New Law meets Big Four – Has Deloitte got the conviction to match its free-thinking legal pitch?

The often-cited but seldom-seen legal arrival of the Big Four has long passed into a professional joke, though renewed investment from the major accountancy groups in the last three years has given the debate fresh urgency. But, truly, something must have changed in the wind, as even that traditional hold-out, Deloitte, has signalled its intention to build a significant law presence.

Early steps saw Deloitte setting up its alternative business structure in January 2018 alongside its legal management consulting services line. In January this year, the firm announced the recruitment of Allen & Overy (A&O) banking veteran Michael Castle as head of its UK legal business after a four-month hunt.

The hire of Castle, an established but hardly standout name at A&O, suggests ambition, but is still a long way from bracketing Deloitte as a clear and urgent threat to major UK law firms.

‘Finding a person who understands the complex nature of UK legal, and crucially the world of UK banking and finance, is the big advantage of Michael,’ says Deloitte global managing director of legal, Piet Hein Meeter. ‘There are multiple criteria to look at. We saw real value in a GC, for example, someone who has led a legal arm of a global company. But the sheep with five legs we sometimes look for isn’t always around.’

Another advantage of an A&O partner is the existing relationship between the two firms, with Deloitte and A&O combining their efforts to create the successful tech-assisted derivatives and compliance business MarginMatrix, a product for major banking clients. Castle’s appointment dovetails with Deloitte’s aim of building legal managed services, of which financial institutions would be natural targets.

However, questions remain over how directly Deloitte will be willing to compete with traditional law firms, not least because it audits many of the City’s leading operators. As one former firm partner comments: ‘The difference between Deloitte and the others is that the other three have built what looks like little law firms, and it looks like Deloitte will be more of a law company, or alternative provider.’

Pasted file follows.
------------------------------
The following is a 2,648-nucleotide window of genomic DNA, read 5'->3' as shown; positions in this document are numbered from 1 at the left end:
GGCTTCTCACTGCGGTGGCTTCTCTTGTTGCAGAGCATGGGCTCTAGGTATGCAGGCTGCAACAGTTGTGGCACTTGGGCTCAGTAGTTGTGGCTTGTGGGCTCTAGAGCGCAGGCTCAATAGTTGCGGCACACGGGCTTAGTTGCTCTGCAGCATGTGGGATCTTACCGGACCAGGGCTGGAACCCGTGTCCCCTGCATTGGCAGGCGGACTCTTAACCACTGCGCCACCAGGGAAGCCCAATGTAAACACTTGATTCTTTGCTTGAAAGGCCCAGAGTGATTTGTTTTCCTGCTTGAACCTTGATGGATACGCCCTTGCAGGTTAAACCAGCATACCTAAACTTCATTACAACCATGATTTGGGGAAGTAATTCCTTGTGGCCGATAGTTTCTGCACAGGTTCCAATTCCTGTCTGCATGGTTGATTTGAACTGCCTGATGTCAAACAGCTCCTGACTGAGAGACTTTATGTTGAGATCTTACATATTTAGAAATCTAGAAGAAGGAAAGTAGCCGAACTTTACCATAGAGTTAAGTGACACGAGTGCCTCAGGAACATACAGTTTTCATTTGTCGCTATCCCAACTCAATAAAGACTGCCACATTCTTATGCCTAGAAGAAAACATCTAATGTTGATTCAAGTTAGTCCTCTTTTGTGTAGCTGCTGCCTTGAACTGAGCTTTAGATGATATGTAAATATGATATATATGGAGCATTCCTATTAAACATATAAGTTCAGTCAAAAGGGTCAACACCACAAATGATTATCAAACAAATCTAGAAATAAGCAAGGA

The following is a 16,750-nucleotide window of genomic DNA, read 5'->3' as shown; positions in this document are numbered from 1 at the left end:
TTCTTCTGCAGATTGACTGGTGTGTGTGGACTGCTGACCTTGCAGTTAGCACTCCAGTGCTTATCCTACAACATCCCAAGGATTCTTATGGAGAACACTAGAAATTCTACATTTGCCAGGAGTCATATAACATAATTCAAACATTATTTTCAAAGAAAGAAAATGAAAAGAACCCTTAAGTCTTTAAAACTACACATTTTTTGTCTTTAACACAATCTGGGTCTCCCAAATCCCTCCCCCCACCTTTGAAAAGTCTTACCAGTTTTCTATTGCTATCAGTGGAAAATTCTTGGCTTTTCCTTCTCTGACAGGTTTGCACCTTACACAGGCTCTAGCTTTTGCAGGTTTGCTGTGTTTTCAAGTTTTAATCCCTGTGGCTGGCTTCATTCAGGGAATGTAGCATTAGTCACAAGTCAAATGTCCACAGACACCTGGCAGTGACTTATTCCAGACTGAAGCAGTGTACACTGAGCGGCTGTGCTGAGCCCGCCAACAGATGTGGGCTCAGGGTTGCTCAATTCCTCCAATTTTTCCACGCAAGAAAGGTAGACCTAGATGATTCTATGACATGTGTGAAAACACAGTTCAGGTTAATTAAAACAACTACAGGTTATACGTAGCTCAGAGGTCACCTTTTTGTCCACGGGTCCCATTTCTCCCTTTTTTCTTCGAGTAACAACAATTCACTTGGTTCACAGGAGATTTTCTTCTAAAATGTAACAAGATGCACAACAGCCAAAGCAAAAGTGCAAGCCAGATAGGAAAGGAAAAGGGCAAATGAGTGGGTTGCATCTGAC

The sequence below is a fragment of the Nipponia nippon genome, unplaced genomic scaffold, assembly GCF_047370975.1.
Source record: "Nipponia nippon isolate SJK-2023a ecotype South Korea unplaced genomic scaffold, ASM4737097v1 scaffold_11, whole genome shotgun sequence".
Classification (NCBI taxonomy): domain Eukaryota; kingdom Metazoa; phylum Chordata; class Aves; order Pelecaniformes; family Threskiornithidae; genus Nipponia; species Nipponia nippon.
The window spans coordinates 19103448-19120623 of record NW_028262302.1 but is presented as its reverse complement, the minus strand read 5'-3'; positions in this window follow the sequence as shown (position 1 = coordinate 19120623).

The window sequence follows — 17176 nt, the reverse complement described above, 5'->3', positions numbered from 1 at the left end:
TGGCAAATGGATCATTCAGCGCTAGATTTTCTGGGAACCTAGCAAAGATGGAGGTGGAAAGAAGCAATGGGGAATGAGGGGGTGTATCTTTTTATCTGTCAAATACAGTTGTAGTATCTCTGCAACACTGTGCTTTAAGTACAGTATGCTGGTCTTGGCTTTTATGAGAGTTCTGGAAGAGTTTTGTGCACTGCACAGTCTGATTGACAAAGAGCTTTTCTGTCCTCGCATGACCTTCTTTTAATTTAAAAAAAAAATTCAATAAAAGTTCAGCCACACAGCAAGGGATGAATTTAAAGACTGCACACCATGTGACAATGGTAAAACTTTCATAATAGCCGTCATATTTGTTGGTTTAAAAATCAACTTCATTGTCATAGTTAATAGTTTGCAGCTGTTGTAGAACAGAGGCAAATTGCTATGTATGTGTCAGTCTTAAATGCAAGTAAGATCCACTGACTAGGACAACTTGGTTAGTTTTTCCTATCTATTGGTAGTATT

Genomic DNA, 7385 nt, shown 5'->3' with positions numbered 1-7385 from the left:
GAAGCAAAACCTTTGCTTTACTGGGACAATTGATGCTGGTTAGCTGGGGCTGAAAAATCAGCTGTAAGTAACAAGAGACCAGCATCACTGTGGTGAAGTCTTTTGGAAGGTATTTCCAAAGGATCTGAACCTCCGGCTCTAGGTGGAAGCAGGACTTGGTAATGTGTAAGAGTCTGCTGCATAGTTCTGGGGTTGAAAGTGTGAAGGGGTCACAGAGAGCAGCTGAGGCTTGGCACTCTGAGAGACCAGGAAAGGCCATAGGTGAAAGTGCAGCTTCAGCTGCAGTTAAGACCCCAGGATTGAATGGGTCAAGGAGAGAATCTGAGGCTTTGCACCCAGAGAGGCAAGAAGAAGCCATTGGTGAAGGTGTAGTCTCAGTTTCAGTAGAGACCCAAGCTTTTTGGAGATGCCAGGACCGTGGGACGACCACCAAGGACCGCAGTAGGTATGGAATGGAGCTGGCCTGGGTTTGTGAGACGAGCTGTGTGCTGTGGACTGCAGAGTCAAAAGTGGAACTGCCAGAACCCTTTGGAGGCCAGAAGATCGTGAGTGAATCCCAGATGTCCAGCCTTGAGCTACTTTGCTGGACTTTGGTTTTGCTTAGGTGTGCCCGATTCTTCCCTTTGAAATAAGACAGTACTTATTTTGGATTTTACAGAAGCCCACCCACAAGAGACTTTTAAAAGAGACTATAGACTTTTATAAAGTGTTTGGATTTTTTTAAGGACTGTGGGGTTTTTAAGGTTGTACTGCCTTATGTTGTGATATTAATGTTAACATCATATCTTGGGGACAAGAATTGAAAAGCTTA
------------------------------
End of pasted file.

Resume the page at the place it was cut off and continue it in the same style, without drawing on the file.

That may at least partially mitigate the fundamental point that accountancy-tied legal firms have huge problems managing conflicts, both legal and commercial, given the vast majority of their revenues are concentrated in auditing, tax services and consultancy.

Even before the post-Enron regulatory crackdown on acting for audit clients – which shattered the original cross-selling model of the Big Four – former lawyers from the group talk of the huge problems managing internal rivalries and agendas.

But perhaps the real competitive threat to law firms will come precisely from Deloitte’s aim of building a legal business that crudely appears akin to a scaled-up legal process outsourcer fused with consultancy, rather than a law firm. As Meeter notes: ‘Building another law firm is not our aim. Only the client need is what drives us.’

Arguably, Deloitte’s professed model of consultancy targeted at in-house married with tech-driven legal and compliance tools appears to echo the US-based UnitedLex, which last year attracted record-breaking investment from CVC, more than it does its Big Four peers.

Certainly, Deloitte insists technology will be key to its legal business (it had looked at buying the tech-driven provider Riverview Law before Big Four counterpart EY acquired the business in 2018). There have been claims that Deloitte had previously also got close to acquiring a much larger UK legal business.

Michael Chissick, Fieldfisher managing partner, is unsure if any future acquisitions will take place. ‘You would have thought they would have by now if they were going to,’ he says. ‘They have the resources to scale things up themselves.’

Currently in the UK, Deloitte counts over 60 client-facing practising lawyers, with in excess of 125 fee-earners. Globally things have grown far more, with lawyer headcount increasing from 1,850 in 2017 to 2,500 this year, while the number of countries the firm operates in has gone up from 78 to 85 in the same period. Sceptics will note, however, that impressive-sounding global legal workforces often obscure the reality of disparate teams working in national silos, not the slick cross-border army the Big Four try to market.

Nonetheless, Deloitte has sustained a pattern of moderate investments. In July Deloitte secured an affiliation with US immigration law firm Berry Appleman & Leiden, and acquired its international operations. Meanwhile, in November of last year the firm launched a 25-lawyer Hong Kong arm.

The firm remains cagey on many details. While professing years of annual 15%-plus growth, the size of its legal business remains unclear and it apparently trails its Big Four rivals, suggesting a business that would get nowhere near the top 75 UK law firms in revenue terms.

And credibility takes time to build, something Nick Roome, head of legal at KPMG, believes Deloitte will have to develop before making serious inroads. ‘For us there’s been a maturing of the offering,’ he says. ‘We were seen as the new breed in the market and now acceptance has grown. That’s not something unique to just us, Deloitte will have to go through that. In a mature competitive sector there will be a case of the client base being cautious and taking time to see how your service evolves.’

Meeter, meanwhile, is hopeful the firm’s late arrival to UK legal will not hit performance: ‘With hindsight I’m not too concerned [about arriving late], but there have been days where I wanted a UK legal arm before we got one.’

With rivals so far ahead, the ultimate impact of Deloitte could turn on how radically it is prepared to break with aping old law in favour of its professed New Law playbook. No-one doubts Deloitte’s potential, but its will to make good on its ambitions has yet to be tested.